Call me a dullard, but I just don't get a lot of kicks out of TV mostly. Wave upon wave of hysterically drivelled-over US dramas that inevitably end up having as much substance as the average Shophaholic novel. The seemingly nadir-free downward spiral of reality/celebrity concept programs.

Yada yada, whinge, moan you get the idea. From pillar to post, there's no meat, no thrills, nothing to grip the brain, and so you find yourself filled with self-hate and watching yet another rerun of Two And A Half Fucking Men like you're reading the back of a shampoo bottle in the shower.

Thank Christ, then, for Sherlock's executive producer Steven Moffat, who understands that a really addictive programme is not just a spectacle but a narrative puzzle every bit as fiendish as The Times' Sudoku.

His work on Doctor Who proved that he had a killer way with suspense and extended story arcs; what is the Pandoricon? Who or what is inside it? Who is River Song? Why was that crack in Amy Pond's wall so freaking scary?

In Sherlock, though, he's really coming into his own as a mind-mangler. When your protagonist is a skull-faced socially malajusted aristocrat sociopath and his nice-cop sidekick a tight-lipped army vet suffering from post-traumatic stress disorder, after all, you can't rely on human warmth to hook your viewers in.

A few people have griped about the Sesame Street-ish visual trick of clues flashing up on the screen in the first episode, A Study In Pink, from the words that rise up like steam from the dead damp body of a murder victim as Sherlock makes his synapse-whiplashing inferences - 'wet', 'dry', 'serial adulterer' - to the gleeful 'wrong!' he texts to a room full of journalists at a police press conference. But it's the perfect way to indicate that this isn't just a story, but like the original novels, also a game, in which you're expected to participate.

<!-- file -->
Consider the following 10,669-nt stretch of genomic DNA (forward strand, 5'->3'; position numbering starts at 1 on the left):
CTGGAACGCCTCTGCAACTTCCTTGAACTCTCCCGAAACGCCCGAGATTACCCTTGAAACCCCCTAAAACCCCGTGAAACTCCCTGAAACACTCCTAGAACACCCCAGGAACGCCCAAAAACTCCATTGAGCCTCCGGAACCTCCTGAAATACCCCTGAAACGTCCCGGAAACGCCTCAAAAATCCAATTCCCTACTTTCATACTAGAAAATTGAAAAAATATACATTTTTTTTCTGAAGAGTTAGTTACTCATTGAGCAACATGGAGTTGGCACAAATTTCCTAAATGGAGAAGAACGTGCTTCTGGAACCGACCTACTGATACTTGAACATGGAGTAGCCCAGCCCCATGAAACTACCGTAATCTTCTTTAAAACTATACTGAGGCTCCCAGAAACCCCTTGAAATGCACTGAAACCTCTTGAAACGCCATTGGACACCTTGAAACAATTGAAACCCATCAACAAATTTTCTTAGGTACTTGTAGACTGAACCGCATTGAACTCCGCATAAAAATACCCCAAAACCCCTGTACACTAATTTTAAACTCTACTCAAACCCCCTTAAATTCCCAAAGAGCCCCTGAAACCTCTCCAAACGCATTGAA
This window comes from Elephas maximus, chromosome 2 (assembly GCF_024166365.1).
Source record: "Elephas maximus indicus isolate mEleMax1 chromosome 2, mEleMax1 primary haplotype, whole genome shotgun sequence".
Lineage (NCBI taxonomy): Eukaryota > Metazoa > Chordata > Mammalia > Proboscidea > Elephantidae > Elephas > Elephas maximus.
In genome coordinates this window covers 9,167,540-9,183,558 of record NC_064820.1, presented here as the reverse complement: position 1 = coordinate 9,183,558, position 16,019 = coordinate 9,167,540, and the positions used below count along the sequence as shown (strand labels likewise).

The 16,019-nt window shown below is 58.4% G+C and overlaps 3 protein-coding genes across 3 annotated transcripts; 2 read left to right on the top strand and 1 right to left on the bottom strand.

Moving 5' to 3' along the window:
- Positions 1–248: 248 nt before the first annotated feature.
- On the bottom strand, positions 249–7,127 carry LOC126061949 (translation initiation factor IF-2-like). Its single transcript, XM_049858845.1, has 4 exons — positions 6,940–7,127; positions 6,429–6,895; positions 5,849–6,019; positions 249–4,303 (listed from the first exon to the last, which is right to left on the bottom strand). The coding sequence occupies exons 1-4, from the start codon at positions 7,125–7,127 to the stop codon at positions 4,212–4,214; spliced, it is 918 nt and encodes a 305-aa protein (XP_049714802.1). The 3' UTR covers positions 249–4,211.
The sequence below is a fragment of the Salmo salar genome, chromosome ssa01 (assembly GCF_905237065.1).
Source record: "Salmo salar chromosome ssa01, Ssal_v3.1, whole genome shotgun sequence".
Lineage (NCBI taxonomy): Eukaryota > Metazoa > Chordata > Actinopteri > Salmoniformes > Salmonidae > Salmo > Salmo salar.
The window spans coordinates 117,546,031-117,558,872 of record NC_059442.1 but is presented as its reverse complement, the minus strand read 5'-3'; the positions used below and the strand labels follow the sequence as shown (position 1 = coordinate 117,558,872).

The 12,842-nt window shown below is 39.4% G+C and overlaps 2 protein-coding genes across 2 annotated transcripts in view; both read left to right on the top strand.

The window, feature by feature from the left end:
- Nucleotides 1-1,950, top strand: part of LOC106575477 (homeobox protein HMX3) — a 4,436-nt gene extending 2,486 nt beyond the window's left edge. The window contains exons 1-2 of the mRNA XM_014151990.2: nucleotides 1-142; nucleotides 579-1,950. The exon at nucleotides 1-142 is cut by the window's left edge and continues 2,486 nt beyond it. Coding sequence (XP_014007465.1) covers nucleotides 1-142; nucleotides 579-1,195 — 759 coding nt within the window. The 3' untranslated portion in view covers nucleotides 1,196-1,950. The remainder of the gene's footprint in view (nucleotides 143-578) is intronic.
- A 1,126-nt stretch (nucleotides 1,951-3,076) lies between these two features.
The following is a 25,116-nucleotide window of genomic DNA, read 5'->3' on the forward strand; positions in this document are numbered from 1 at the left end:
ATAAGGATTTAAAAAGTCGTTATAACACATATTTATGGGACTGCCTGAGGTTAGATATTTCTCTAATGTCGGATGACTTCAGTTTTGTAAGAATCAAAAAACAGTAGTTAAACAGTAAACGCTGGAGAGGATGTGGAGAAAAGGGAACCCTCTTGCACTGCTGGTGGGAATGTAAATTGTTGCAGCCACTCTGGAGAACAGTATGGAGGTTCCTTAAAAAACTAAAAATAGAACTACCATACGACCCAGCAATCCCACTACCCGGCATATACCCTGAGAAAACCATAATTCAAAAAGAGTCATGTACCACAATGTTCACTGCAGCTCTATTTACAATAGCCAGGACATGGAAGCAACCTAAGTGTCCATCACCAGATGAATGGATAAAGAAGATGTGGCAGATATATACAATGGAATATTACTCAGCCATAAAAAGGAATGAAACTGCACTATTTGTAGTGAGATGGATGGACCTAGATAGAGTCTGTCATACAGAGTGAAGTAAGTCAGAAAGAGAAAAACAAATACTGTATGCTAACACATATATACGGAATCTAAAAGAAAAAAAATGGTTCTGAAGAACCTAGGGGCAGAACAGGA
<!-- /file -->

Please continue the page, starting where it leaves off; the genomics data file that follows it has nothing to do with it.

The denouement, of course, is designed to have you groaning out loud at your own stupidity, as the evil cabbie glowers in the doorway and Sherlock's earlier riddling musings play back in his mind: "who do we always trust, even if we don't know him? Who passes unnoticed wherever they go? Who hunts in the middle of a crowd?"

In a flash, you suddenly realise that you SAW all four murder victims get into taxis, that Holmes and Watson have already chased a taxi believing the passenger to be the murdered and ARGH IT WAS RIGHT IN FRONT OF YOU ALL ALONG. Infuriating, but also more toe-curlingly pleasurable than finally nailing that cryptic clue for 15 across.

If the second instalment, The Blind Banker, wasn't quite as exhilirating (perhaps due to a slightly obvious Chinese-smuggling premise and dodgy Banksy pastiche), the cartological cypher-games of the shadowy assassin offered the same irresistible intellectual tease of something that you can almost... nearly... but not quite figure out just before it's revealed.

The BBC are continuing the fun between instalments (well, crushingly, there's only one more to go for now) with a recreation of Sherlock's own website where you can exercise your ludic nerd-muscle in helping Holmes to decode hidden messages. It's a fun stopgap, but really, they have to make more of this series. I need it. I need it to save me from Mock The Week. Please?

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